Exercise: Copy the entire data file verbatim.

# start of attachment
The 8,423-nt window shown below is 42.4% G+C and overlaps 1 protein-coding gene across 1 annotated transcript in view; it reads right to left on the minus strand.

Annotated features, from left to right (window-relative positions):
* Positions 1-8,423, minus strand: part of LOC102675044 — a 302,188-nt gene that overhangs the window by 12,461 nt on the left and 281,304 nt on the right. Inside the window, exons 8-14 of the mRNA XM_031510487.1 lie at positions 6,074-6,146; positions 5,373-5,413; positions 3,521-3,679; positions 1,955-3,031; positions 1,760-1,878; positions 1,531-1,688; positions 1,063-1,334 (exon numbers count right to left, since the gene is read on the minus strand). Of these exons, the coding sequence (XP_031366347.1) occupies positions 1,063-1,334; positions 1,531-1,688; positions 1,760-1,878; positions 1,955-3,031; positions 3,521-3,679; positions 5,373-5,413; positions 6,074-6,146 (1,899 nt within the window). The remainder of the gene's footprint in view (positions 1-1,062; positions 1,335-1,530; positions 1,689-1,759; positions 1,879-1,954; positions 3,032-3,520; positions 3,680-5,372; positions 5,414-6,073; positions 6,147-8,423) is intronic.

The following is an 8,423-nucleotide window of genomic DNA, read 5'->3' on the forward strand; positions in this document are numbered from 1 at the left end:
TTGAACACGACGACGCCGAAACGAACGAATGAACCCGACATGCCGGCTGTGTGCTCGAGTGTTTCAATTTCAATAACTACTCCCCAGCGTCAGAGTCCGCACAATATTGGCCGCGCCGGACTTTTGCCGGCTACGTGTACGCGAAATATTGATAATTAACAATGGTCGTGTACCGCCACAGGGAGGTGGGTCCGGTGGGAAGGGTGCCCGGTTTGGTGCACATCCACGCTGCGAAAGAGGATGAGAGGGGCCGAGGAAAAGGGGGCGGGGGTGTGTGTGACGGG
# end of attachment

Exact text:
The 8,423-nt window shown below is 42.4% G+C and overlaps 1 protein-coding gene across 1 annotated transcript in view; it reads right to left on the minus strand.

Annotated features, from left to right (window-relative positions):
* Positions 1-8,423, minus strand: part of LOC102675044 — a 302,188-nt gene that overhangs the window by 12,461 nt on the left and 281,304 nt on the right. Inside the window, exons 8-14 of the mRNA XM_031510487.1 lie at positions 6,074-6,146; positions 5,373-5,413; positions 3,521-3,679; positions 1,955-3,031; positions 1,760-1,878; positions 1,531-1,688; positions 1,063-1,334 (exon numbers count right to left, since the gene is read on the minus strand). Of these exons, the coding sequence (XP_031366347.1) occupies positions 1,063-1,334; positions 1,531-1,688; positions 1,760-1,878; positions 1,955-3,031; positions 3,521-3,679; positions 5,373-5,413; positions 6,074-6,146 (1,899 nt within the window). The remainder of the gene's footprint in view (positions 1-1,062; positions 1,335-1,530; positions 1,689-1,759; positions 1,879-1,954; positions 3,032-3,520; positions 3,680-5,372; positions 5,414-6,073; positions 6,147-8,423) is intronic.

The following is an 8,423-nucleotide window of genomic DNA, read 5'->3' on the forward strand; positions in this document are numbered from 1 at the left end:
TTGAACACGACGACGCCGAAACGAACGAATGAACCCGACATGCCGGCTGTGTGCTCGAGTGTTTCAATTTCAATAACTACTCCCCAGCGTCAGAGTCCGCACAATATTGGCCGCGCCGGACTTTTGCCGGCTACGTGTACGCGAAATATTGATAATTAACAATGGTCGTGTACCGCCACAGGGAGGTGGGTCCGGTGGGAAGGGTGCCCGGTTTGGTGCACATCCACGCTGCGAAAGAGGATGAGAGGGGCCGAGGAAAAGGGGGCGGGGGTGTGTGTGACGGG